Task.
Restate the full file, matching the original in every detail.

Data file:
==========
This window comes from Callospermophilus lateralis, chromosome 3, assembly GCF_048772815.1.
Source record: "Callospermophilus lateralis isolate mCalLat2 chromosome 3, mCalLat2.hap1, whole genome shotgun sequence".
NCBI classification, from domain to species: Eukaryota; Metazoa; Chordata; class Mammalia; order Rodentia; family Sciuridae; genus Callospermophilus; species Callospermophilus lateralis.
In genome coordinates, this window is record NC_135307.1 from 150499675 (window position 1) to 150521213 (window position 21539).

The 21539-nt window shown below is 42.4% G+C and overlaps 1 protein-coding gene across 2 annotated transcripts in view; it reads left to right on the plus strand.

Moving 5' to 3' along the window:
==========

This window comes from Callospermophilus lateralis, chromosome 3, assembly GCF_048772815.1.
Source record: "Callospermophilus lateralis isolate mCalLat2 chromosome 3, mCalLat2.hap1, whole genome shotgun sequence".
NCBI classification, from domain to species: Eukaryota; Metazoa; Chordata; class Mammalia; order Rodentia; family Sciuridae; genus Callospermophilus; species Callospermophilus lateralis.
In genome coordinates, this window is record NC_135307.1 from 150499675 (window position 1) to 150521213 (window position 21539).

The 21539-nt window shown below is 42.4% G+C and overlaps 1 protein-coding gene across 2 annotated transcripts in view; it reads left to right on the plus strand.

Moving 5' to 3' along the window: